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Curiously Recurring Template Pattern


Difficulty:
1/5


Curiously Recurring Template Pattern, or CRTP for short, is essentially a C++ only idiom. It is also known as Static Polymorphism or Simulated polymorphism.

Requirements for dynamic polymorphism:

  1. Is-a relationship between base and derived class.
  2. Base class defines a 'generic' algorithm that is used by derived class.
  3. The 'generic' algorithm is customized by the derived class.

Requirements for static polymorphism:

  1. 'Is-a' relationship between base and derived class.
  2. Base class defines a 'generic' algorithm that is used by derived class.
  3. The 'generic' algorithm is customized by the derived class.
  4. This method is pure virtual. The derived method implements it.

However, to avoid run time costs when the specialized method is invariant of the one in the base method then this resolution can be achieved at compile time using templated code. Templates do away with run-time virtual-table lookups. Then the pattern in use is the CRTP; it is simulating dynamic polymorphism without any runtime performance penalty.

Benefits

  • All benefits of dynamic (actual) polymorphism without additional performance cost
  • The client still sees and uses the polymorphic function as an actual polymorphic function, having no idea about its templatedness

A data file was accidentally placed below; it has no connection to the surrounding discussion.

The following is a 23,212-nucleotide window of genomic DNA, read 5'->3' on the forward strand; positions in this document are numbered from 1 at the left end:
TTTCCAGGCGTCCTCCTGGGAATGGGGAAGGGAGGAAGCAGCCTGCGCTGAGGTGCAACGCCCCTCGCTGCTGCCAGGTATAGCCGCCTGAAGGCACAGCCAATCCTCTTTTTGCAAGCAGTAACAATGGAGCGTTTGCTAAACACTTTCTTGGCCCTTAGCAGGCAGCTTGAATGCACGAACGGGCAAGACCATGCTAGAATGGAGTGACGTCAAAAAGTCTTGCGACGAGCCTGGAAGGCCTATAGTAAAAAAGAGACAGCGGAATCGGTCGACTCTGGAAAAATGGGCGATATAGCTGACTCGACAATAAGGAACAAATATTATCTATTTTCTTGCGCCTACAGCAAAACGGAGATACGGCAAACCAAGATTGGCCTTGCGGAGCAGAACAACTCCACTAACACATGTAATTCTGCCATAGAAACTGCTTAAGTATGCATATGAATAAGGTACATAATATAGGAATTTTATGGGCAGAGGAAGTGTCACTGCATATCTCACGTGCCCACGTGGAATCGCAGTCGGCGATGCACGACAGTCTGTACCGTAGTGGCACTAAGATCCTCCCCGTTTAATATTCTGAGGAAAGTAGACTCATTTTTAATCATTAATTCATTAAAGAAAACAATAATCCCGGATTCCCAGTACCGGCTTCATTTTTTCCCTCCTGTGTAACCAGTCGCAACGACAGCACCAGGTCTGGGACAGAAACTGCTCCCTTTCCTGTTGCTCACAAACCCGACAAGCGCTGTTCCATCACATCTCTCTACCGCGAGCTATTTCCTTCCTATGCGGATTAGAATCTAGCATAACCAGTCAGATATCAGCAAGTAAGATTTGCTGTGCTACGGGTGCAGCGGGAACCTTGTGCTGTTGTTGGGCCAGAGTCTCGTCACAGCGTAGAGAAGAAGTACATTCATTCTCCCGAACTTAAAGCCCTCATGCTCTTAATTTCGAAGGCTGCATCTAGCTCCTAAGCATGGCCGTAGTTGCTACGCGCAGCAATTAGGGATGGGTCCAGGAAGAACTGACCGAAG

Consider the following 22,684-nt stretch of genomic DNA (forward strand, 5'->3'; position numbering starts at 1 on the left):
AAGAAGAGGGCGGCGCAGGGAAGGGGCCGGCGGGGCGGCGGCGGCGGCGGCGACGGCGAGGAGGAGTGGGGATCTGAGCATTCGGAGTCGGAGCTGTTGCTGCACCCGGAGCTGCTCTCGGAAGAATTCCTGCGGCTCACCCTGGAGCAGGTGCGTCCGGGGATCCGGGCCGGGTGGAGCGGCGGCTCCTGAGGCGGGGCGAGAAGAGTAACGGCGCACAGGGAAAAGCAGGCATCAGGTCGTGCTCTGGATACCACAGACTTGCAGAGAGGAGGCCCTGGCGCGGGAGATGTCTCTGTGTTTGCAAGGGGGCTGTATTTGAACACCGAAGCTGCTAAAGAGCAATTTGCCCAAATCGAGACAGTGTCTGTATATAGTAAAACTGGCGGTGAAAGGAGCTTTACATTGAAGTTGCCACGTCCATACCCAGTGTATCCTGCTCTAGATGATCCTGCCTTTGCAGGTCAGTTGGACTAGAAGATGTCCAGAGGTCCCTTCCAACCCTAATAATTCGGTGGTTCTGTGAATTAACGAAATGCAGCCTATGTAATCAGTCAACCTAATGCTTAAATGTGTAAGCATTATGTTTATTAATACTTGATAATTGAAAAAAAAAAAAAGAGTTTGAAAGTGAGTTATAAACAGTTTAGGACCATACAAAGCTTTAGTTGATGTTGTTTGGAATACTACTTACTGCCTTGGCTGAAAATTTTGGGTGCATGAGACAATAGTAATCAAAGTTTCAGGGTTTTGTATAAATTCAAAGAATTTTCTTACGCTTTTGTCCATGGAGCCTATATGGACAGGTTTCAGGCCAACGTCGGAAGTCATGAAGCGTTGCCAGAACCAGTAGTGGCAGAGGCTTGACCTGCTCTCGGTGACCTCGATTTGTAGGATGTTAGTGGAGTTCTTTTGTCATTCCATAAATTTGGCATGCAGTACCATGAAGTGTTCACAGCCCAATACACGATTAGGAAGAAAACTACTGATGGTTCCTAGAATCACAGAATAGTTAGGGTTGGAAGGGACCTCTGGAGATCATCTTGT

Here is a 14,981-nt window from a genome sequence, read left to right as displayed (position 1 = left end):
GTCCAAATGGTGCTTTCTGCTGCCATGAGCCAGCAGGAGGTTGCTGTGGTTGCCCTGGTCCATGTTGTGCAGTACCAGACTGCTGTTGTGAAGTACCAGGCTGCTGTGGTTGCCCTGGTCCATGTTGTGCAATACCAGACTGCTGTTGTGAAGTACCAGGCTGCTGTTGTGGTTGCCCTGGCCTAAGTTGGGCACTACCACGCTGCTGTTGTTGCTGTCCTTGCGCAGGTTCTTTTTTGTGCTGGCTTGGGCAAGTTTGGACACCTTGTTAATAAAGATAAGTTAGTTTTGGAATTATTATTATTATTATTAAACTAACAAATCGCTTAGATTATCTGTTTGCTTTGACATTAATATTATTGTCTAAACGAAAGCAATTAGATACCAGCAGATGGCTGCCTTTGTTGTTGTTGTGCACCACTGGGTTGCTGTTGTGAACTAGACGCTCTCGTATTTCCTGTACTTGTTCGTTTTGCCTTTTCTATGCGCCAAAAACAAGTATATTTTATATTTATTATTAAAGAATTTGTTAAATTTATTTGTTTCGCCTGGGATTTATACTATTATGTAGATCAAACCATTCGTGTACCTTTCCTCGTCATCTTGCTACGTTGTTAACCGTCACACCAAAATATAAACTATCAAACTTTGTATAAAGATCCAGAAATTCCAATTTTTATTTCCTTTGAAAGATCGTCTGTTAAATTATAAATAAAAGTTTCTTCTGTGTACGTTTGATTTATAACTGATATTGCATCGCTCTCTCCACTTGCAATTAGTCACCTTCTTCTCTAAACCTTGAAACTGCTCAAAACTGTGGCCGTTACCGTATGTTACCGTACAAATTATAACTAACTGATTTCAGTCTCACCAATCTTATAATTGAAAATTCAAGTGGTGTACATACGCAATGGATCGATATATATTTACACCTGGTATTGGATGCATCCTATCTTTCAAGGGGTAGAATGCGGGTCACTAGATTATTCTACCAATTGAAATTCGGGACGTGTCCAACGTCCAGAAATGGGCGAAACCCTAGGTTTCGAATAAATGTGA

Disadvantages

  • space heavy - larger image size due to templatized code
  • Virtual methods are more powerful in the sense that, unlike the CRTP, they are able to discover the implementation of an interface at each runtime call. This is dynamic polymorphism. Each object* can change the implementation by newing a new OtherDerivedClass(); and then running a function on it. With CRTP we get static polymorphism; ie B is A, but it can't change to C (which also inherits from A) during runtime. Thus the cost is flexibility.

Truth be told, this is a significant weakness of CRTP, which is why you should use it only when performance is critical and you are absolutely certain you don't need to change behavior at runtime - which kind of breaks the need of virtual functions in the first place, but I'm sure you can find a use for it : ).

Design

  • base class is a (concrete) template class
  • derived class in a non-template class which derives from the base class with template type argument being its own type
  • only derived class objects are to be created
  • base class defines an interface like method which calls the appropriate implementation method of a derived class based on the type of the calling object it receives as argument. The interface and the implementation method need not have the same signature
  • To accomplish this at compile time the interface method calls the implementation method like so: static_cast<T*>( this )->implementation( args... ).

Blueprint:

template<class Derived>
struct Base
{
    void interface()
    {
        // ...
        static_cast<Derived*>( this )->implementation();
// or: // static_cast<Derived const&>( *this ).implementation(); // if you prefer by reference // ... } }; struct Derived1 : public Base<Derived1> { void implementation() { // ... } }; struct Derived2 : public Base<Derived2> { void implementation() { // ... } };

As usual I used Windows 8.1 x86_64, Visual Studio 2017 to build the project.

Github

Github repository link.


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